Hyaluronidase plate assay

Hyaluronate lyase activity of HylA or HylB in C. acnes culture supernatants was measured using HA from rooster comb as a substrate. 20 µL or 40 µL of supernatant from a single colony of C. acnes, grown anaerobically for 4 days and harvested at 2600 × g for 10 min, was spotted on BHI agar plates containing 1% bovine serum albumin (BSA) fraction V (Catalog no. #10735078001, Sigma-Aldrich, USA) and HA (400 μg/mL). The plates were incubated at 37 °C overnight, and HA degradation was detected by flushing the plate with 2 N acetic acid for 3–5 min.

Cell cultures

Bone marrow-derived macrophages (BMDMs) were isolated from the femurs and tibiae of 12-week-old C57BL/6 mice (Jackson laboratories) and suspended in complete RPMI 1640 media (Gibco, ThermoFisher Scientific, USA) with 10% heat-inactivated fetal bovine serum (FBS), 10 ng/ml of M-CSF (Catalog no. # PeproTech, Inc., USA) and 1% of Penicillin-Streptomycin antibiotics (Catalog no. #P4333, Sigma-Aldrich, St. Louis, MO, USA). Cells were cultured in 92 mm non-adherent dishes (ThermoFisher Scientific, USA) at 37 °C under 5% CO2, followed by the replacement of media with the fresh media containing equivalent concentrations of M-CSF every other two days. Then seven days post-culture, cells were harvested and stimulated with HA (40 μg) that was digested with either bacterial supernatant or rHylA or rHylB enzymes.

HaCaT cells (ATCC) were cultured in complete DMEM media (Catalog no. 10-013-CV, Corning incorporated, USA) plus 10% heat-inactivated FBS in 5% CO2 at 37 °C. Before cell stimulation with digested HA (40 μg), HaCaT cells were seeded in 96-wells Falcon® 96-well tissue culture plate (Catalog no. #353072, corning incorporated, USA) at a concentration of 105 cells/ml and incubated in 5% CO2 at 37 °C for 6 hr, followed by washing with DMEM media and cell stimulation.

HA digestion for HPLC analysis and cell culture stimulation

HA (2 mg/ml) from rooster comb was digested with either supernatant from C. acnes bacterial cultures (10 μl/ml) or purified recombinant protein (rHylA, rHylB or mutant proteins) at a concentration of 0.35 or 1 μg/ml. The digestion was carried out in a reaction buffer containing 100 mM Na acetate, 10 mM CaCl2 and 0.5 mM DTT (pH = 5.5) at 37 °C for different time points (0, 5 min, 15 min, 1 hr and 24 hr), and the reaction was stopped by inactivating the enzyme at 80 °C for 10 min and then stored in −20 oC until further use. Supernatant from bacterial cultures used for HA digestion was 20X concentrated using 50 kDa Amicon® Ultra-15 centrifugal filters (Catalog no. #UFC905024, Millipore Sigma, USA).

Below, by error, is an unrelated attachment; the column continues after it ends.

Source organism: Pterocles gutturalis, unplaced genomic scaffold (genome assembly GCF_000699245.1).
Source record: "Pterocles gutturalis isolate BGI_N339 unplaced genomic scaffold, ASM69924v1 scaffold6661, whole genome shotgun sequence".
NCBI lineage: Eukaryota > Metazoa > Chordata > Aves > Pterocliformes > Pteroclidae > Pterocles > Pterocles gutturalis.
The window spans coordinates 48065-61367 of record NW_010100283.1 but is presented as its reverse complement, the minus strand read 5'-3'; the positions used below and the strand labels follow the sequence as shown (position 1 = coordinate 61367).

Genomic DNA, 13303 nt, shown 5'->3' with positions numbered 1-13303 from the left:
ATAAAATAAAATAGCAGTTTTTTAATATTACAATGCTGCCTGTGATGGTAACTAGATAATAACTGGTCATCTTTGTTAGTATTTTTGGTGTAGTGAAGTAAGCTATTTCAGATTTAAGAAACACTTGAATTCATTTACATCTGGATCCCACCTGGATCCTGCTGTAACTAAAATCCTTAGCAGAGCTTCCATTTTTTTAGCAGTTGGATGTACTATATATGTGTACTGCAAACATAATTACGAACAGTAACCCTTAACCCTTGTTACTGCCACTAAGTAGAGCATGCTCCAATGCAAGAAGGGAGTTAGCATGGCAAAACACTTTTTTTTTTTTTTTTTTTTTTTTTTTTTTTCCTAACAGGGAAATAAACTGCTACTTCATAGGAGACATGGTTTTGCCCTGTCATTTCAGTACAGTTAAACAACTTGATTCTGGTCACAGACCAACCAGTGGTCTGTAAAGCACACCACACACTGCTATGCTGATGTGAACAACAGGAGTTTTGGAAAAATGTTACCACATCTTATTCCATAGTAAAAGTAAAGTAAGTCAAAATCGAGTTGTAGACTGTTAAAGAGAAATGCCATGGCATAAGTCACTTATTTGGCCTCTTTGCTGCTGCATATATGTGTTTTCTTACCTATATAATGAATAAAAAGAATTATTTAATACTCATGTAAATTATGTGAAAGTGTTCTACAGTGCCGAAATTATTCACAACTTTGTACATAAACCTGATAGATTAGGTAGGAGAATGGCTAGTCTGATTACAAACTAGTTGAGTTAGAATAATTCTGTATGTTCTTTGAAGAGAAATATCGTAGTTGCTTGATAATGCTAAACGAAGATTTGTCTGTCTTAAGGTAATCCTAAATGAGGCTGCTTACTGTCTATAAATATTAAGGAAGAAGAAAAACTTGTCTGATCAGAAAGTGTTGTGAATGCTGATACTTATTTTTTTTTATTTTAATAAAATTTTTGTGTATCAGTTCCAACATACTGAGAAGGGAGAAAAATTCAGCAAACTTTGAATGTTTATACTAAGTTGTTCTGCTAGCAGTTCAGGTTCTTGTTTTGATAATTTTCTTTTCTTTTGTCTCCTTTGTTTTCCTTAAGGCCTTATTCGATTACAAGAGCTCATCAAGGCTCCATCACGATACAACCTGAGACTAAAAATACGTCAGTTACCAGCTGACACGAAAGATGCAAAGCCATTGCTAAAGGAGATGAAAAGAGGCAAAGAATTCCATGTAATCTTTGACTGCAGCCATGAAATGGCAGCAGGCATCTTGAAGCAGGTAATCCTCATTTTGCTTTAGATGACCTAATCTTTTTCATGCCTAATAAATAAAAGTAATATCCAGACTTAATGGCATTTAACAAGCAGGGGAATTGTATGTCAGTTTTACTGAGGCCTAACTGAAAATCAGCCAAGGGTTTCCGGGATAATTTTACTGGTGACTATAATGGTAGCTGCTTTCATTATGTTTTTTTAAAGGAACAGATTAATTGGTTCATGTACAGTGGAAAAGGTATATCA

For BMDMs and HaCaT cell assays, an equivalent of 40 μg of HA digest was used to stimulate 105 cells for 8 and 16 hr, respectively. Cells were plated in a Falcon® 96-well tissue culture plate and cultured in 200 μl of complete RPMI medium supplemented with 10% FBS and 1X penicillin–streptomycin antibiotics solution. After 24 hr incubation at 37 °C under 5% CO2, the cells were centrifuged at 400 × g and the culture supernatant were collected for analysis of proinflammatory cytokines, including IL−6, TNF-α, and IL-8, by a solid-phase sandwich enzyme-linked immunosorbent assay (ELISA; Biolegend, CA, USA).

HA digested products were analysed by strong anion exchange high-performance liquid chromatography (HPLC), which was performed with the Ultimate 3000 HPLC system (ThermoScientific, USA) equipped with a Ultimate3000 Variable Wavelength Detector on a Pro Pack SAX-10 (4 × 250 mm) column attached to a Pack SAX-10G guard column (4 x 50mm, Thermo-Dionex, USA) at 30 °C. Two different solvents were used; Solvent-A (HPLC-water pH 3.5) and Solvent-B (2 M NaCl, pH 3.5) at flow rate of 1 mL/min. The gradient conditions (linear) are mentioned in Supplementary Table 4. The chromatogram was acquired with UV absorbance set at 232 nm. A known amount of sample was dissolved in UP water and injected on HPLC. Standard mixture of 1 μg each of HA-DP2, HA-DP4 and HA-DP6 was injected and the HA oligosaccharides in the samples were quantified by comparing the area under the peaks with the standard mixture.

Expression and purification of recombinant enzymes

C. acnes HylB (residues 37-801) and HylA (41-805) were cloned into pET His6 TEV LIC (Catalog no. # 29653, Addgene) and pET His6 MBP TEV LIC (Catalog no. # 29656, Addgene) cloning vectors, respectively (Supplementary Table 3), and propagated in Escherichia coli Top10 cells (Catalog no. # C404010, ThermoFisher Scientific, USA). The recombinant plasmids were transformed into E. coli BL21(DE3) pLysS cells (Catalog no. #C606010, ThermoFisher Scientific, USA), and the protein expression was induced by addition of 0.1 mM IPTG (Catalog no. #16758, Sigma-Aldrich, USA) to bacterial cultures (OD = 0.6 nm), followed by incubation of cultures at 18 oC for 16 hr. Then bacteria were pelleted at 17700 × g for 10 min and the pellet was resuspended in lysis buffer (50 mM Na2HPO4, 300 mM NaCl, 2 mM MgCl2, 10 mM imidazole, 1% Triton X-100, 1 mg/ml egg white lysozyme, 1 mM PMSF, and 10 µg/ml DNases; pH 8). The bacterial lysate was stored in −80oC for 24 h, followed by freeze-thawing at 4 oC and centrifugation at 17,700 × g for 20 min. The supernatant was harvested and incubated with His60 Ni SuperflowTM resin (Catalog no. #635660, Takara Bio USA, Inc.) for 4 hr, followed by passing the mixture through chromatographic gravity columns. The resin was washed thrice (total 90 ml) with wash buffer (50 mM Na2HPO4, 300 mM NaCl and 25 mM imidazole; pH 7.4), and the protein was eluted by 15 ml of elution buffer (10 mM Na2HPO4, 300 mM NaCl and 300 mM imidazole and 0.1% Tween 80; pH 7.4). The eluted protein was washed thrice with PBS-T buffer containing 0.1% tween-80 using 50 kDA AmiconTM centrifugal filters. The purity of purified proteins was confirmed by SDS-PAGE analysis. The purified proteins were cleaned off from LPS contamination using Pierce™ high-capacity endotoxin removal spin columns (Catalog no. # 88274, ThermoFisher Scientific, USA) following the instructions of manufacturer.